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Opposites attract in office thriller Read My Lips

Shielded behind her desk, Carla Behm, the protagonist of Read My Lips, looks like one of those people you instinctively avoid. Emmanuelle Devos plays Carla as the kind of silent, seething nobody you notice in the office or at the store, the one who seems consumed with a private rage, waiting for the smallest pretext to explode. Carla's very real grievances and how she strikes against them propel the audience into the intriguing French film Read My Lips. Director and co-writer Jacques Audiard begins Read My Lips as a barbed and moody corporate drama, then gradually transforms it into a crime story that's well-crafted and satisfying, but not as refreshingly original as the film's first half.

The title comes from Carla's hearing impairment. She was born deaf but can now hear more or less normally with the help of mechanical aids. Although she's a fully capable worker, she's stuck in secretarial duties at a dispiriting property development company where her bullying male co-workers block her attempts at more lucrative advancement and thoughtlessly clutter her desk with coffee cups.

After a panic attack causes a fainting spell, Carla is offered an assistant to lighten her workload, and she amusingly treats human resources as a kind of dating service, asking for "a male ... with nice hands." She doesn't count on getting Paul Angeli (Vincent Cassel), a disreputable-looking younger man with sparse facial hairs and eyes seemingly set too far apart. Paul transparently claims to have office experience but eventually reveals that he's been recently released from prison.

Carla nevertheless hires him, motivated by equal measures of sympathy, power and loneliness. When she discovers that Paul has been sleeping in one of the office storerooms, she finds him a place to live in one of the company properties. Paul misinterprets her motives -- or maybe knows them better than Carla does herself -- and makes an aggressive pass at her, which she angrily rebuffs.

Their tense, platonic relationship takes a dangerous turn when Carla convinces Paul to use his skills at larceny and intimidation to undermine the office jerks and advance Carla's corporate standing. He in effect becomes her id, bringing her angriest impulses to reality, while she helps him clean up his act. It's an opposites-attract dynamic that turns up in love stories, screwball comedies and film noir. Read My Lips draws on elements of each, but mostly film noir.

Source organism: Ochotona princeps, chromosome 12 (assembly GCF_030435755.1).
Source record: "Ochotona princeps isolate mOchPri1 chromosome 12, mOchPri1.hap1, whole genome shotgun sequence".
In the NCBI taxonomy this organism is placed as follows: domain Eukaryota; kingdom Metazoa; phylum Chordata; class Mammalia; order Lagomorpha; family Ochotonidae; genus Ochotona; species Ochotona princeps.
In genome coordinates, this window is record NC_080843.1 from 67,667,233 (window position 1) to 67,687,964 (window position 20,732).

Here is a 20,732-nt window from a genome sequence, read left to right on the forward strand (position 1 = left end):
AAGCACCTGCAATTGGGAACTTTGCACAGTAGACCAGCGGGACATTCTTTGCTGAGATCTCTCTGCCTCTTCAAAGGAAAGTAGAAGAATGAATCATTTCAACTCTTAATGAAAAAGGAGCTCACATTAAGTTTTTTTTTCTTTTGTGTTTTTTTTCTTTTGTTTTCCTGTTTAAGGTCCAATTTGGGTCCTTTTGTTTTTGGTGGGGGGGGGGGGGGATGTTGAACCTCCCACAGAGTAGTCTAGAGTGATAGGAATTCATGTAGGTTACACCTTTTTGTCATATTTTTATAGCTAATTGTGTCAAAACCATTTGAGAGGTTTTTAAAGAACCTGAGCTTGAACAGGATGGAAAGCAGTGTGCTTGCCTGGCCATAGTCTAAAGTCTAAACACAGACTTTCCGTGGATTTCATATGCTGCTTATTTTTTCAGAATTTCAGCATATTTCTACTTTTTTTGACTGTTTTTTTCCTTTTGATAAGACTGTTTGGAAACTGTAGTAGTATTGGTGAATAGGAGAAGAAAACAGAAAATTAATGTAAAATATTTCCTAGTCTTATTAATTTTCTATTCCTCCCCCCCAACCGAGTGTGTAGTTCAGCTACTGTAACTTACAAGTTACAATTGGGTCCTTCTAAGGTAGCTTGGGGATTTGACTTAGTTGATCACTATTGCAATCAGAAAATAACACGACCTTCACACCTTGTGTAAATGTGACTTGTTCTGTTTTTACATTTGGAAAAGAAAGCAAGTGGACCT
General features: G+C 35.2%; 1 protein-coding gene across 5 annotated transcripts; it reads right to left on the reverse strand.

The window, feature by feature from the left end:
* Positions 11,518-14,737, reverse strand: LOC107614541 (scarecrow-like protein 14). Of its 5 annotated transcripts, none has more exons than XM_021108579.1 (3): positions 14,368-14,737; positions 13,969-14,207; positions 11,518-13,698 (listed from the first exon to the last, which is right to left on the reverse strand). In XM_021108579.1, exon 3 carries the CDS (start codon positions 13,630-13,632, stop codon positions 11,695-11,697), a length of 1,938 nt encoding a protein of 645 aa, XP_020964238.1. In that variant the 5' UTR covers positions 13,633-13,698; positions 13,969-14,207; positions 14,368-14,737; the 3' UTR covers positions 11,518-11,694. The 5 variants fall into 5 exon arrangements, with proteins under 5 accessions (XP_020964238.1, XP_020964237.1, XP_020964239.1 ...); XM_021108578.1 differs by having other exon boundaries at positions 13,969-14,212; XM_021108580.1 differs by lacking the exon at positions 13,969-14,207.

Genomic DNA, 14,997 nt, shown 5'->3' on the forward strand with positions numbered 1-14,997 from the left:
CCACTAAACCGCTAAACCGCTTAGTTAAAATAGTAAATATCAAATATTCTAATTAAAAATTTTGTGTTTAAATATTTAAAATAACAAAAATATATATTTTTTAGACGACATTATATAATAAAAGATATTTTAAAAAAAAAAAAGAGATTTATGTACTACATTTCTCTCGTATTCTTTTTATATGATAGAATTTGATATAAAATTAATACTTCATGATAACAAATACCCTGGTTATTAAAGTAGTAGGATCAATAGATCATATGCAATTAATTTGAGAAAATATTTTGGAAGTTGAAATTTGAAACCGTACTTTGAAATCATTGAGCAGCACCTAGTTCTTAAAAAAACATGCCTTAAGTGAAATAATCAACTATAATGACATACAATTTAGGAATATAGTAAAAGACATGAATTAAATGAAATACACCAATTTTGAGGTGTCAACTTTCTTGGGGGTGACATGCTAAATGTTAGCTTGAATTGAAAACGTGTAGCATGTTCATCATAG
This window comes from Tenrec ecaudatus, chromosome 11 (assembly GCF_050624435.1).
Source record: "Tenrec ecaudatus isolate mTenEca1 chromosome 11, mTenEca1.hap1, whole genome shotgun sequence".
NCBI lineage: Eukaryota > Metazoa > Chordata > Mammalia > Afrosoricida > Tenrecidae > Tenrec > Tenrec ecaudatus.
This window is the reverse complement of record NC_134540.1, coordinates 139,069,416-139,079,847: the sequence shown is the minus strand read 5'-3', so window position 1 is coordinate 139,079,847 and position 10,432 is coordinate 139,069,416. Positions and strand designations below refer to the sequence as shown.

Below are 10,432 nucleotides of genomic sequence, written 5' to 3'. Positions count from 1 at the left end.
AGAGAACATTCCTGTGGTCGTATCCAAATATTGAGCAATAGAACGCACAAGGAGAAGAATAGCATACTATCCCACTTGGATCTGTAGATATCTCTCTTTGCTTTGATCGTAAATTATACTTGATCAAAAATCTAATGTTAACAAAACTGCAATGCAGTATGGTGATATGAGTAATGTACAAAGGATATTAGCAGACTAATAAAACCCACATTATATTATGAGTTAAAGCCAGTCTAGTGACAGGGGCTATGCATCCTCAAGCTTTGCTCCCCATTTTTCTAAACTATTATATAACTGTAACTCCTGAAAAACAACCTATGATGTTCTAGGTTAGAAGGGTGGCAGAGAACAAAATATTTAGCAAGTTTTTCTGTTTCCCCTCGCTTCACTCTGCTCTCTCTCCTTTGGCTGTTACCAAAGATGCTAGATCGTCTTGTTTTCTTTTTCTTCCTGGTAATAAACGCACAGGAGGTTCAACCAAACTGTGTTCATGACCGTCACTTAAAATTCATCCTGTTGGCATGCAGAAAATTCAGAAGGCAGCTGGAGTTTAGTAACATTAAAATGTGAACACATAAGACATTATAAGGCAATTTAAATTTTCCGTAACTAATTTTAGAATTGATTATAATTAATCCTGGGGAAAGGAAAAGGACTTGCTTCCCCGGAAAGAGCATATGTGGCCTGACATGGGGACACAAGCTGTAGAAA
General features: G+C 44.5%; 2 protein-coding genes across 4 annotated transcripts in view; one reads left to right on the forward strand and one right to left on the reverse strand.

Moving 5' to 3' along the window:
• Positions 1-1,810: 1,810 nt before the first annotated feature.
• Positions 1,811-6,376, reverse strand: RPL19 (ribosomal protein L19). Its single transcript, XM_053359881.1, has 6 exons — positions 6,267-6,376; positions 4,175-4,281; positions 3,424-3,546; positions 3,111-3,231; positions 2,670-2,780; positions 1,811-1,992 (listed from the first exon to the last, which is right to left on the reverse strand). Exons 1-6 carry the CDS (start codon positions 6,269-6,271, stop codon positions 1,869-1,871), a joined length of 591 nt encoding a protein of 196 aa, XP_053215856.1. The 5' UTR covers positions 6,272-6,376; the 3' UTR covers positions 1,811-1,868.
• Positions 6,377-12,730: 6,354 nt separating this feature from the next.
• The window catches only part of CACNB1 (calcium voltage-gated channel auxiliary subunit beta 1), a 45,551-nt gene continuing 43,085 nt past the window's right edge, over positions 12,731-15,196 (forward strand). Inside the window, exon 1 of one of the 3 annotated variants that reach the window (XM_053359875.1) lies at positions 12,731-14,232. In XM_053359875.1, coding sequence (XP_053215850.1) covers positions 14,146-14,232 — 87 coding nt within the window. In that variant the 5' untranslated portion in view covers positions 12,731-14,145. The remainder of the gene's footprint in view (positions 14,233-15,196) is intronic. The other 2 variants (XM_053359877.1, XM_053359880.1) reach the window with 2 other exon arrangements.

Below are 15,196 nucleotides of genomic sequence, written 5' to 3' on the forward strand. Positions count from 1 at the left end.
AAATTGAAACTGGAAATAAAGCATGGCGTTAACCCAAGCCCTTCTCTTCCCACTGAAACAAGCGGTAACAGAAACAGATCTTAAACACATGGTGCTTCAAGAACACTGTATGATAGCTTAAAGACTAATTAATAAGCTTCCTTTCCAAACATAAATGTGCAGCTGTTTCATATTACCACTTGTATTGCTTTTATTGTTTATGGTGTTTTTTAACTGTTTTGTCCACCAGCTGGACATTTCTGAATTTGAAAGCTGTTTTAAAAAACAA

Carla reveals to Paul her talent for reading lips and how she can "hear" every word of cruel cafeteria gossip. When a former gangster associate (Olivier Gourmet) insists that Paul work off an old debt, Paul comes up with a scheme to exploit Carla's lip-reading ability to pull off an insanely risky heist.

In the film's second half, the twisty corporate stuff almost completely gives way to a more conventional scheme to rip off some hoodlums. It emphasizes plot mechanics more than it provides insight into the characters or cutthroat corporate life. But beneath the suspense is a lower level of tension as to whether Carla will ever drop her defense and find intimacy with Paul.

Director Audiard is an expert at point of view. Muffled sound, tight close-ups and scenes shot from a distance convey Carla's limited perspective when her hearing aids are removed. Audiard co-wrote the 1988 cult film Baxter, the darkest of comedies in which the audience is privy to the thoughts of a vicious, conniving pit bull. As in that film, Read My Lips ingeniously shows the world through the eyes -- and ears -- of an outsider.

In fact, Audiard's flair for getting so close to his leads seems to render him less graceful at bringing other characters into the mix. A sporadic subplot involving Paul's parole officer (Olivier Perrier), who's lost track of his wife, is meant as a counterpoint about the risks of relationships, but it has a tenuous connection to the rest of the film. When Paul starts tending bar at the gangster's nightclub, numerous plot points are introduced merely for further use later on.

Read My Lips builds tension with logic and suspense, just as Devos and Cassel find rich details in their characters. And the film indicates that there's more to French culture than the stereotypes of art and food. Like the 2001 farce The Closet and this year's icy character study Time Out (which may never get an Atlanta release), Read My Lips shows that the French appreciate the casual cruelties and simmering emotions at the office.

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